Monday, June 27, 2011

Is DC Comics bringing an end to writing for the trade?

From Robot6 By Kevin Melrose
One of the most frequently criticized hallmarks of modern mainstream comics may be a thing of the past at DC Comics.
During a nearly four-hour meeting Friday in New York City, part of a nationwide push by top DC executives to sell direct market shops on the September relaunch, retailers were reportedly told that writers will no longer be expected to “write for the trade.” That means they won’t have to construct stories in, say, six-issue arcs to more easily fit the collected format.
“Writers have been told to write the story they want to write and not worry about the trade collecting,” Mike Gendreau of Modern Myths in Northampton, Mass., writes in a meticulous report to Bleeding Cool. ‘If they can tell a well-paced story in 4 issues, they’ve been told not to pad it to make it 6 issues. Editorial can worry about how it’s going to be collected.  Going forward, books will be trade-collected depending on how the story fits. If a book has a 4-issue arc followed by a 3 issue arc, the trade will collect both. If it’s 2 4-issue arcs or 3 2-issue stories, those will get collected. As a side note, DC is looking into a new trade dress to represent the New 52 and a better spine design to call out information for fans.”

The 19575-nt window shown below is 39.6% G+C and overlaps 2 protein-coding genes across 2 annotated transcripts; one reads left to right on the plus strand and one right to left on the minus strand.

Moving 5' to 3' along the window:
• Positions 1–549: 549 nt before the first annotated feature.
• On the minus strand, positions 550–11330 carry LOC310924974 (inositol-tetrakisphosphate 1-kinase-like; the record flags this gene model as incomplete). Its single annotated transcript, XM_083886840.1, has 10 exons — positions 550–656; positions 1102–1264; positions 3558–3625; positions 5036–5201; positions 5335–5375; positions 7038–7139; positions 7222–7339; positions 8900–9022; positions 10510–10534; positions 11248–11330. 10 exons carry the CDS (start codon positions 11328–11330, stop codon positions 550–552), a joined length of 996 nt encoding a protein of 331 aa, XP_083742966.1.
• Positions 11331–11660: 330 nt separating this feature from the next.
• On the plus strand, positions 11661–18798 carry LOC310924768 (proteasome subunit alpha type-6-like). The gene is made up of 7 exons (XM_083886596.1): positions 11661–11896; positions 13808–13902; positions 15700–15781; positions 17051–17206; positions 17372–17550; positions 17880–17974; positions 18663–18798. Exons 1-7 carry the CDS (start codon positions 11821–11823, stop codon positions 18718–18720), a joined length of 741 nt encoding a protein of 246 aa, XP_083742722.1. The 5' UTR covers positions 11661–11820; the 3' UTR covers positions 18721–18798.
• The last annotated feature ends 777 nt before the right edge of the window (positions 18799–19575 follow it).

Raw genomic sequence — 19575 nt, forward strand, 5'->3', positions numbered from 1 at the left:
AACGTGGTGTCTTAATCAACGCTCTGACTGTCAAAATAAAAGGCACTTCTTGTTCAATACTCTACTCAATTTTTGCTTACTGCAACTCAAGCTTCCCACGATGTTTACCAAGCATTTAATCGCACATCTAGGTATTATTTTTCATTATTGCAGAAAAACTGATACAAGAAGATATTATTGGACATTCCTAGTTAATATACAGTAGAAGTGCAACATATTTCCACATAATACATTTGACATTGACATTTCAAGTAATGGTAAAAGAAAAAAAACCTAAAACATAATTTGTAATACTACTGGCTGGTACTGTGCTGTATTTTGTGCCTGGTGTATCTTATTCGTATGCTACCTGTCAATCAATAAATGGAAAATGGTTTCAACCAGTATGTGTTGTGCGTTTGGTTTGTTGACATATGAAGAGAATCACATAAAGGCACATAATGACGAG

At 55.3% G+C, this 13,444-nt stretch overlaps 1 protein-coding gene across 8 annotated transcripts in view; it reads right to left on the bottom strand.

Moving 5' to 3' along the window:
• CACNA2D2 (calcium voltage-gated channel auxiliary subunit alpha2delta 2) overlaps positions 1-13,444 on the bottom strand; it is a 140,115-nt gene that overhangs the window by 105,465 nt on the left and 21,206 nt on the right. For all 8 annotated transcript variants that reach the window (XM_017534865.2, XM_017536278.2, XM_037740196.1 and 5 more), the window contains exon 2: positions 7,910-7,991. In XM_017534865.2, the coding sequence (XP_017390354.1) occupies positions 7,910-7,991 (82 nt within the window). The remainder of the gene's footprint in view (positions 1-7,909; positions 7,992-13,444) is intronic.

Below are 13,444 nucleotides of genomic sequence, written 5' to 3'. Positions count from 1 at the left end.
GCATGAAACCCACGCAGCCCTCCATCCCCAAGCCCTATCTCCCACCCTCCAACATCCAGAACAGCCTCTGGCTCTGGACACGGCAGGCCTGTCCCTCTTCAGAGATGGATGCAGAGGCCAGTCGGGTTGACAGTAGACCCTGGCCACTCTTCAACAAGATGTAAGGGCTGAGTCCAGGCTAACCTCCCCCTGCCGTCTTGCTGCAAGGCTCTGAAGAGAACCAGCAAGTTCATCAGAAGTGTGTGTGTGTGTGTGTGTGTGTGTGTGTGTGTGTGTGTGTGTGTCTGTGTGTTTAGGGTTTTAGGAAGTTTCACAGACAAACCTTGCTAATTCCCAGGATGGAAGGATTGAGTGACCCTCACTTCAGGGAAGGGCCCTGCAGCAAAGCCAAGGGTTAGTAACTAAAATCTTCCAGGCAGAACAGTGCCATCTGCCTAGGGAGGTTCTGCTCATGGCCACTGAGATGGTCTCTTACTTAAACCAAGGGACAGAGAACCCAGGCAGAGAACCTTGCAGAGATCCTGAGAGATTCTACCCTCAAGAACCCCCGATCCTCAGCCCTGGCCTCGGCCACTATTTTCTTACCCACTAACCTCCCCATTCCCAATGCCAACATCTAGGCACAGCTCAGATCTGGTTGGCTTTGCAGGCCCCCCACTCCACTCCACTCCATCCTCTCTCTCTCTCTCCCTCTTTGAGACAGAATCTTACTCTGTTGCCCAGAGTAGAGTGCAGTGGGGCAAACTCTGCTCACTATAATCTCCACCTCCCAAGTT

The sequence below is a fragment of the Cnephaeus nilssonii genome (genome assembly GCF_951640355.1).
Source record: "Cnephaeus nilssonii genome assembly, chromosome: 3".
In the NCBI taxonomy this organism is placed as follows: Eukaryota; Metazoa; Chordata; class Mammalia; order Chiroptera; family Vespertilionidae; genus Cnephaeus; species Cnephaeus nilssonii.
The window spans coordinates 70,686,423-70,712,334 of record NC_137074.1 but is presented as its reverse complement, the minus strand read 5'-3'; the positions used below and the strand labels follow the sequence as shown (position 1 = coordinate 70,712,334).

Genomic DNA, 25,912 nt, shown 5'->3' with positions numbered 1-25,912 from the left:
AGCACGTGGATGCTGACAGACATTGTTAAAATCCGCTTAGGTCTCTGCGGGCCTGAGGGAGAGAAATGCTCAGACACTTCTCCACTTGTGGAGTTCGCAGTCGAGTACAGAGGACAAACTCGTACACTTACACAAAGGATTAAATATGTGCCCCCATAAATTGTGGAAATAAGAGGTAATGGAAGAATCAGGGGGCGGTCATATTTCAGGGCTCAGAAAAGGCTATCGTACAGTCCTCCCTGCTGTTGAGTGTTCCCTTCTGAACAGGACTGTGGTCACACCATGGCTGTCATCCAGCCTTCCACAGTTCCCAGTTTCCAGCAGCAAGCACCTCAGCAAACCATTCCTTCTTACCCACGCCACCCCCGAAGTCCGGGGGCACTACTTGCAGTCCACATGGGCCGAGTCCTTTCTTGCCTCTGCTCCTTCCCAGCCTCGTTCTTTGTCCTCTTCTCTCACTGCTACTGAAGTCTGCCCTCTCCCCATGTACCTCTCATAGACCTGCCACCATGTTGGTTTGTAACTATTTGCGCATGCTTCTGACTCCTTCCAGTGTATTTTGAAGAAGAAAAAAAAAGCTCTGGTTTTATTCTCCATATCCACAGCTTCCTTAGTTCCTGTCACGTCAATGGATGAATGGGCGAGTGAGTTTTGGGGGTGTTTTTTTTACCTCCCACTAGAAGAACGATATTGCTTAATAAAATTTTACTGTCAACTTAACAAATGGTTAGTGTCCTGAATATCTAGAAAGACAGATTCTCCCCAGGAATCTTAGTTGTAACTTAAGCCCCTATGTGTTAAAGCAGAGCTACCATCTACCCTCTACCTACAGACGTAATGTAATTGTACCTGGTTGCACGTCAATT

Frequently lumped in with decompression, the practice of “writing for the trade” has often been the target of comics fans who accuse writers of stretching out a story that could be told in two or three issues to five or six simply to fill the trade paperback. Even veteran writer Chris Claremont, whose classic X-Men storylines sometimes bled into each other, criticized the modern tendency, telling Graphic NYC, “One problem for me, as a reader, that I see in the modern presentation of comics, is the evolution of things to trades. What you have now are five issue bursts. Why? Because everything’s going to go into trade. I find that counter-productive; I want the flexibility and luxury of being able to expand a story by an issue if it’s working well, or cut it by an issue if it’s not. I don’t want to sit there and be locked into a defined format, which would make it awful for me to be a TV writer.”
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